Considering that it’s October, we have two horror movies, along with something noir. But if you want to smile, there’s a Lubitsch in here, too.
B+ The Stranger (1946)Orson Welles’ third film is a conventional anti-Nazi noir (no deep focus photography), but a very good one. Edward G. Robinson plays the hero for a change, as a Nazi hunter running down killers after the war. Welles himself plays the hero’s prey, a thoroughly evil former concentration camp officer now living peacefully in small-town America. Loretta Young plays the new bride who doesn’t know that her new groom is a monster. A very enjoyable little picture. To my knowledge, this is only the second Hollywood film that explicitly acknowledged Nazi anti-Semitism – or even used the word Jew (the first was The Great Dictator).
B+ The Wicker Man (1973)
This is a tough film to write about without spoiling everything. It’s also quite difficult to tell who you should be rooting for until you’re deep into the story. A policeman (Edward Woodward) flies from mainland Scotland to a small island to investigate a missing child. Strangely, no one seems upset about the disappearance. The people on the island are all Pagans, which is a problem because the policeman is a Christian fanatic who responds to a different religion with narrow-minded hatred. Christopher Lee plays the local Lord, and Britt Ekland is there to look good without clothes.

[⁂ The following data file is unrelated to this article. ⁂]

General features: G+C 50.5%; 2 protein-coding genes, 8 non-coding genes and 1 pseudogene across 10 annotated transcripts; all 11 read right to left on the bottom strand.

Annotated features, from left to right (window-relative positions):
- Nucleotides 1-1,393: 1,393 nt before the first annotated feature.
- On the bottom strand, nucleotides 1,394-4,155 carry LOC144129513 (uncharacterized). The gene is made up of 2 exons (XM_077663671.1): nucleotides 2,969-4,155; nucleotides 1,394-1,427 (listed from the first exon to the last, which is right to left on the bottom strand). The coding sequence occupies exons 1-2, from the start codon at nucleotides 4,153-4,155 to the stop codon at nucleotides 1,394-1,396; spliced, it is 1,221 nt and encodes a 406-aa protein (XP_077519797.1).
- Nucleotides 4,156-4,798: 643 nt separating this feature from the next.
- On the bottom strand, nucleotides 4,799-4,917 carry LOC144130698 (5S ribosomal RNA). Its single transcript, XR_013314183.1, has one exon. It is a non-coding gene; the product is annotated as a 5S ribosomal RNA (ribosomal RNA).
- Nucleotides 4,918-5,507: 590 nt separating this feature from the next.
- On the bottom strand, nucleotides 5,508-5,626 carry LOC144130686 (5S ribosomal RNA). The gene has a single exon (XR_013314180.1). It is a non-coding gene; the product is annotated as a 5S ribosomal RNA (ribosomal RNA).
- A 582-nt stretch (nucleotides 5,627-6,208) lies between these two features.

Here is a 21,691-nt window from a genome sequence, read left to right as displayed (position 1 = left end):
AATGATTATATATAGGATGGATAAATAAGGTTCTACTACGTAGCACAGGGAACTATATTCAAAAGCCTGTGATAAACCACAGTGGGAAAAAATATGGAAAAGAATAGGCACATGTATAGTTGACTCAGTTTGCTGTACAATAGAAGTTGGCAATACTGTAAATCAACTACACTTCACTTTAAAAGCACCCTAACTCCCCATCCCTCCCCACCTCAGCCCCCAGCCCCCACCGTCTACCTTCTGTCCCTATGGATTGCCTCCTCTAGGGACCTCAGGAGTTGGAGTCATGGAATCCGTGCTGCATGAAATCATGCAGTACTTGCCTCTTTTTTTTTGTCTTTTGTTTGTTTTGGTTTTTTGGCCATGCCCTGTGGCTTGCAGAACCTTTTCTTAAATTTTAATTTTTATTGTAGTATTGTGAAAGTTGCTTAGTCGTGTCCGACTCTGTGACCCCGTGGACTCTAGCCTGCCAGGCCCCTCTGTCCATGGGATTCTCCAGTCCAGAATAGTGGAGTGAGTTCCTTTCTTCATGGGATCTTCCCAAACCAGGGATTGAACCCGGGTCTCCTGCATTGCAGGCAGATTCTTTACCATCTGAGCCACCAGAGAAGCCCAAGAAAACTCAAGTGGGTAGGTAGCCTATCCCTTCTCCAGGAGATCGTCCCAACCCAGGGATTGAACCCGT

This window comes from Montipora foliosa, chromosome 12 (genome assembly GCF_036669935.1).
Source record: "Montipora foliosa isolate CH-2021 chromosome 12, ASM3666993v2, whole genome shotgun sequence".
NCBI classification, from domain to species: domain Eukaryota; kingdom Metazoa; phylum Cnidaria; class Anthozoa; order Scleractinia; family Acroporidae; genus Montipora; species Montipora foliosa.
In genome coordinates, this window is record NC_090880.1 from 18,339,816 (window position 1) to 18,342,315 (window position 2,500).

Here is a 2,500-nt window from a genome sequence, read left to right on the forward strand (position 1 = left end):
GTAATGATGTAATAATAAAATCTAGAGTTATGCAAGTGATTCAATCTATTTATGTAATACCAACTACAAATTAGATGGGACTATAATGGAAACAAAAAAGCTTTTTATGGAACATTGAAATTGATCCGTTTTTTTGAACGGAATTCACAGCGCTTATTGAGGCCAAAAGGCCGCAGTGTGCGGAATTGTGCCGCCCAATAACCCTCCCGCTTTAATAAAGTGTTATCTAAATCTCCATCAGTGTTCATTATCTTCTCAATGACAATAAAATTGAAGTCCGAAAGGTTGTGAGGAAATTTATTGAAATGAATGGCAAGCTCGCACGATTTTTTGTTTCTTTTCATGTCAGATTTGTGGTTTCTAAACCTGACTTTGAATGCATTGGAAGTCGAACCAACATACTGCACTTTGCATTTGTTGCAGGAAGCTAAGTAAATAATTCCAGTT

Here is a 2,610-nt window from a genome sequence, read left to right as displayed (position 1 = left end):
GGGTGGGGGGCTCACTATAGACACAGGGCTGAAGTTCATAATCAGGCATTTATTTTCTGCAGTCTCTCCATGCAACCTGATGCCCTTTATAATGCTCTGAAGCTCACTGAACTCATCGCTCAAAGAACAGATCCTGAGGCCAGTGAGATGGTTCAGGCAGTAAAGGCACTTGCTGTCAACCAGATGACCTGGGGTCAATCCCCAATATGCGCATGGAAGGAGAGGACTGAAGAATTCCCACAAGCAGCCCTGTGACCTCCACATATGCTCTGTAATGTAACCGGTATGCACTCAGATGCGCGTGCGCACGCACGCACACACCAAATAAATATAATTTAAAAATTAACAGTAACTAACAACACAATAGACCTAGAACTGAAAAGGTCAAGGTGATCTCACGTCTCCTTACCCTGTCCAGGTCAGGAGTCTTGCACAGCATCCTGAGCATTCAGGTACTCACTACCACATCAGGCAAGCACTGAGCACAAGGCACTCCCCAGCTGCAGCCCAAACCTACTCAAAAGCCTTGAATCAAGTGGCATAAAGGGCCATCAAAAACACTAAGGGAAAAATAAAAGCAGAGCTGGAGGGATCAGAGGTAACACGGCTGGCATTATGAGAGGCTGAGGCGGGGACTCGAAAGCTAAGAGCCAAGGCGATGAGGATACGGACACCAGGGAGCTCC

B- Angel (1937)
Far from Ernst Lubitsch’s best, Angel is little more than a moralistic melodrama with occasional humor. Marlene Dietrich stars as the wife of an important British diplomat (Herbert Marshall). War seems ready to explode throughout Europe (as would soon happen in real life), and the diplomat doesn’t have much time for his wife. So she flies to Paris, meets a handsome man (Melvyn Douglas), and has a flirtation. Yes, only a flirtation; you can feel Lubitsch struggling with the then-new production code censoring Hollywood movies. If it had been made four years earlier, it would have been a delightful immoral comedy such as Trouble in Paradise and Design for Living.
C+ Dementia 13 (1963)
Francis Coppola’s first feature, a Roger Corman quicky, has some nice touches, but not enough to make it a must see. It begins with a woman hiding her husband’s natural death for inheritance reasons. Her in-laws have considerable mental problems, and soon things get very weird. Let’s just say that Coppola (who also wrote the screenplay) borrows something surprising from Hitchcock. Even more surprising, I discovered that Tom Petty borrowed a line of dialog from Coppola.